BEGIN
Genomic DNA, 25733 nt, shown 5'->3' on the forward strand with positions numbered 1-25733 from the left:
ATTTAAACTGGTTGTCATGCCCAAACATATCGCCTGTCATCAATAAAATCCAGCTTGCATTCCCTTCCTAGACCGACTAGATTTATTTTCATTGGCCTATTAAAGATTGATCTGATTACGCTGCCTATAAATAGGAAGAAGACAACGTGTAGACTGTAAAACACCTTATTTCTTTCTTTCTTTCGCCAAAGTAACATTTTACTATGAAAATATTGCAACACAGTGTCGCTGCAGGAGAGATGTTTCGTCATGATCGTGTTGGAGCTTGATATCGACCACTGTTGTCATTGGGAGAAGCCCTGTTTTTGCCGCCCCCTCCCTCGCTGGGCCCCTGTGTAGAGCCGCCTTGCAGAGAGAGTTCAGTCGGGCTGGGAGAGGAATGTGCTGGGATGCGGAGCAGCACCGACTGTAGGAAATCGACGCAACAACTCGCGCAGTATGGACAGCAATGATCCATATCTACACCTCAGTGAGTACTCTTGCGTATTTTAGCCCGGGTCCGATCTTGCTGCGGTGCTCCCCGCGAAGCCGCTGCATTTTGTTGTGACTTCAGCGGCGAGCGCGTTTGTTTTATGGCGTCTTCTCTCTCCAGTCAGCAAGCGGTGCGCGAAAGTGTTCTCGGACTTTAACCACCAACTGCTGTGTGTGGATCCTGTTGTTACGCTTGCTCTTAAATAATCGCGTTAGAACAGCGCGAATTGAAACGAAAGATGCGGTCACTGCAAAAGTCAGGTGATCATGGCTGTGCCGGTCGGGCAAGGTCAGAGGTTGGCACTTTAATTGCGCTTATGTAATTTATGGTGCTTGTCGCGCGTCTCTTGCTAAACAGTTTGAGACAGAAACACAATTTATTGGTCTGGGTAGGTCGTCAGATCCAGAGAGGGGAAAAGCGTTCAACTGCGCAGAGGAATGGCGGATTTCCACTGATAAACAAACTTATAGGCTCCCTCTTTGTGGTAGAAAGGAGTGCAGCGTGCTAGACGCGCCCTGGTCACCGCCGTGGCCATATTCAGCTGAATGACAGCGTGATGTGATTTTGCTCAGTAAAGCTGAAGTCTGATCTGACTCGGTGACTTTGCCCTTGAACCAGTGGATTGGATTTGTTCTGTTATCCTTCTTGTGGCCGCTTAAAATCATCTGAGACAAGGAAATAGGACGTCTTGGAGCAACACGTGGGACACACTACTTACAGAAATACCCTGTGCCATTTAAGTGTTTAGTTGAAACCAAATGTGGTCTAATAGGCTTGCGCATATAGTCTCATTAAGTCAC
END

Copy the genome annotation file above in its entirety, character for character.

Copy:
Genomic DNA, 25733 nt, shown 5'->3' on the forward strand with positions numbered 1-25733 from the left:
ATTTAAACTGGTTGTCATGCCCAAACATATCGCCTGTCATCAATAAAATCCAGCTTGCATTCCCTTCCTAGACCGACTAGATTTATTTTCATTGGCCTATTAAAGATTGATCTGATTACGCTGCCTATAAATAGGAAGAAGACAACGTGTAGACTGTAAAACACCTTATTTCTTTCTTTCTTTCGCCAAAGTAACATTTTACTATGAAAATATTGCAACACAGTGTCGCTGCAGGAGAGATGTTTCGTCATGATCGTGTTGGAGCTTGATATCGACCACTGTTGTCATTGGGAGAAGCCCTGTTTTTGCCGCCCCCTCCCTCGCTGGGCCCCTGTGTAGAGCCGCCTTGCAGAGAGAGTTCAGTCGGGCTGGGAGAGGAATGTGCTGGGATGCGGAGCAGCACCGACTGTAGGAAATCGACGCAACAACTCGCGCAGTATGGACAGCAATGATCCATATCTACACCTCAGTGAGTACTCTTGCGTATTTTAGCCCGGGTCCGATCTTGCTGCGGTGCTCCCCGCGAAGCCGCTGCATTTTGTTGTGACTTCAGCGGCGAGCGCGTTTGTTTTATGGCGTCTTCTCTCTCCAGTCAGCAAGCGGTGCGCGAAAGTGTTCTCGGACTTTAACCACCAACTGCTGTGTGTGGATCCTGTTGTTACGCTTGCTCTTAAATAATCGCGTTAGAACAGCGCGAATTGAAACGAAAGATGCGGTCACTGCAAAAGTCAGGTGATCATGGCTGTGCCGGTCGGGCAAGGTCAGAGGTTGGCACTTTAATTGCGCTTATGTAATTTATGGTGCTTGTCGCGCGTCTCTTGCTAAACAGTTTGAGACAGAAACACAATTTATTGGTCTGGGTAGGTCGTCAGATCCAGAGAGGGGAAAAGCGTTCAACTGCGCAGAGGAATGGCGGATTTCCACTGATAAACAAACTTATAGGCTCCCTCTTTGTGGTAGAAAGGAGTGCAGCGTGCTAGACGCGCCCTGGTCACCGCCGTGGCCATATTCAGCTGAATGACAGCGTGATGTGATTTTGCTCAGTAAAGCTGAAGTCTGATCTGACTCGGTGACTTTGCCCTTGAACCAGTGGATTGGATTTGTTCTGTTATCCTTCTTGTGGCCGCTTAAAATCATCTGAGACAAGGAAATAGGACGTCTTGGAGCAACACGTGGGACACACTACTTACAGAAATACCCTGTGCCATTTAAGTGTTTAGTTGAAACCAAATGTGGTCTAATAGGCTTGCGCATATAGTCTCATTAAGTCAC